Well, I figured out what went wrong. God has already forgiven me. I can and will forgive me. And together, God and I will move on, continuing to work at the project of helping me become what God knows I can become. I hope I won’t make those same mistakes again—but if I do, well, God’s grace is big enough to deal with it.

May the peace of God be with you.

I DID IT AGAIN

For just the second time in my 45+ years of ministry, I walked out of a worship service. Given that I was conducting the worship service both times, these mark two very significant events. Let me say that I didn’t walk our because I disagreed with the leader/preacher—I was the leader preacher.

Not did I leave because I was upset with the music or the singers. We have a small church but our musicians are dedicated and do a good job every week. I wasn’t fighting with anyone in the congregation and they weren’t fighting with me. No, the reason I walked out of worship was simple—both times, I was sick and realized that if I stayed in the pulpit, I would pass out. The first time, I realized this after the invocation prayer. This last time, it occurred three minutes into the sermon.

Both times, the congregations were deeply concerned and understanding. I had lots of offers for a drive home. No one was upset in least. But both times, I left the worship and headed for home, I felt guilty. But this last event reminded me of something I know but need have reinforced now and then.

Worship is an important part of my faith and the faith of the people I serve. I work hard to prepare for worship—not just the sermon but everything. I spend time on prayers, make sure the worship theme is clear and understandable, pay attention to transitions. Leading this group of people in worship is an awesome responsibility, one that I work hard at—and which always takes a lot of energy.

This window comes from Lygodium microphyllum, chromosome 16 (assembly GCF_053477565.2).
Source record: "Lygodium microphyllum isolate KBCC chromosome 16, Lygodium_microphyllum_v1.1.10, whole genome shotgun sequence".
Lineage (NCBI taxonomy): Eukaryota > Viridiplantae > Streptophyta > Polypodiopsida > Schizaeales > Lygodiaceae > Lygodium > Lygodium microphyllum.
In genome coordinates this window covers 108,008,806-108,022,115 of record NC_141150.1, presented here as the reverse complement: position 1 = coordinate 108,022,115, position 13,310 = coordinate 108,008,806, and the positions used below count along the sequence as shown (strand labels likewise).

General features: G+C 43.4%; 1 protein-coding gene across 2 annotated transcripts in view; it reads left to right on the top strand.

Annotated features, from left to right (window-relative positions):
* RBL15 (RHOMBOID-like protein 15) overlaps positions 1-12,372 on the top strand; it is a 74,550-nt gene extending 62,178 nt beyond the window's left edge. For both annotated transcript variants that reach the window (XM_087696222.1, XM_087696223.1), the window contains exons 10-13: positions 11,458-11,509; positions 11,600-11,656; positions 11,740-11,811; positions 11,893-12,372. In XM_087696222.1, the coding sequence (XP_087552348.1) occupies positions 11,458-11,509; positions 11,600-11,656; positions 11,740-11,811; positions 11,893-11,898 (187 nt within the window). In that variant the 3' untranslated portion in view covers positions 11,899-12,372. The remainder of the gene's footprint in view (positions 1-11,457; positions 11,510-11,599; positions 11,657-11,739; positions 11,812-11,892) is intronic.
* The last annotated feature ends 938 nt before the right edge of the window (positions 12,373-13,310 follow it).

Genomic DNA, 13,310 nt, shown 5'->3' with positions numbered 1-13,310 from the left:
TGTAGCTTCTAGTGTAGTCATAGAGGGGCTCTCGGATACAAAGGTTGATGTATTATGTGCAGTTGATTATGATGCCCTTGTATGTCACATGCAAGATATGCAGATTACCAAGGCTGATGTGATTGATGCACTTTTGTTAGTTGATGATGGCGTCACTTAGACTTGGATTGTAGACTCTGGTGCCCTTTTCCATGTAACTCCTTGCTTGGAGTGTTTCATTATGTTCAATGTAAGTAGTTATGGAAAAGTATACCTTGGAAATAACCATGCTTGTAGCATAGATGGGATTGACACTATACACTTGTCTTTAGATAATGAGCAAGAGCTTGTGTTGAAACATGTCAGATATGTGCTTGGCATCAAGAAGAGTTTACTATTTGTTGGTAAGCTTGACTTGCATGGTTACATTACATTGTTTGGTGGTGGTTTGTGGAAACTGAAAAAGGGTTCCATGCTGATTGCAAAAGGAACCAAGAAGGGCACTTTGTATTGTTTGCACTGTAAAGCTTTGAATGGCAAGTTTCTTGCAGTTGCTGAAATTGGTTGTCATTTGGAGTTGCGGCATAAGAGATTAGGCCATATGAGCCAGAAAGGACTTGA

Both times I left worship, I knew I was feeling sort of miserable but not all that bad. I was able to function and didn’t have any serious symptoms. But when I was standing in the pulpit, I became aware of just how much energy this activity required—much more than I had available at the time. I think I could have easily managed a lot of other activities: reading, watching TV, cooking a meal and so on. But leading worship and preaching—the energy demand was well beyond what I had available at that point in time.

I know that worship is a corporate activity and I know that the Holy Spirit ultimately directs our worship. But I am the designated worship leader and preacher and because I take that set of responsibilities seriously, it demands a lot of energy. I have to be willing to focus on the worshippers; seek to be open to the Spirit, make sure that everyone hears what I am saying, keep my tablet on the right place in the order of service and critique my process on the fly.

It might be possible to lead worship and preach without such involvement. My guess is that there are people out there for whom the process isn’t demanding and taxing. I have heard hints and stories that suggest to me that this is the case. But I am not able to do that. If I am going to follow the sacred calling to lead worship and preach, I am going to give it my best, which is demanding and requires a great deal of energy. My commitment to the people whom I serve, my calling and God himself demand that I treat what I am doing with respect and reverence.

And so, when I can’t carry out the duties I have been called to, I feel a bit guilty. I feel I cheated the people I serve both times. They came expecting to worship God and perhaps to hear a message from God for their lives. They have a right to expect that. I couldn’t do what I was called to do or what they were expecting. I failed those times.

Fortunately, we serve a God of love and grace and forgiveness, who doesn’t hold grudges and doesn’t require detentions. I failed to do what I was called to do—but God has already forgiven me. The people I serve are more concerned with my health than with my failure. And me—well, the bug was short lived and after an evening of vegging in front of the TV and a good night’s sleep, I am doing much better, which is a good thing since I have to conduct a funeral today.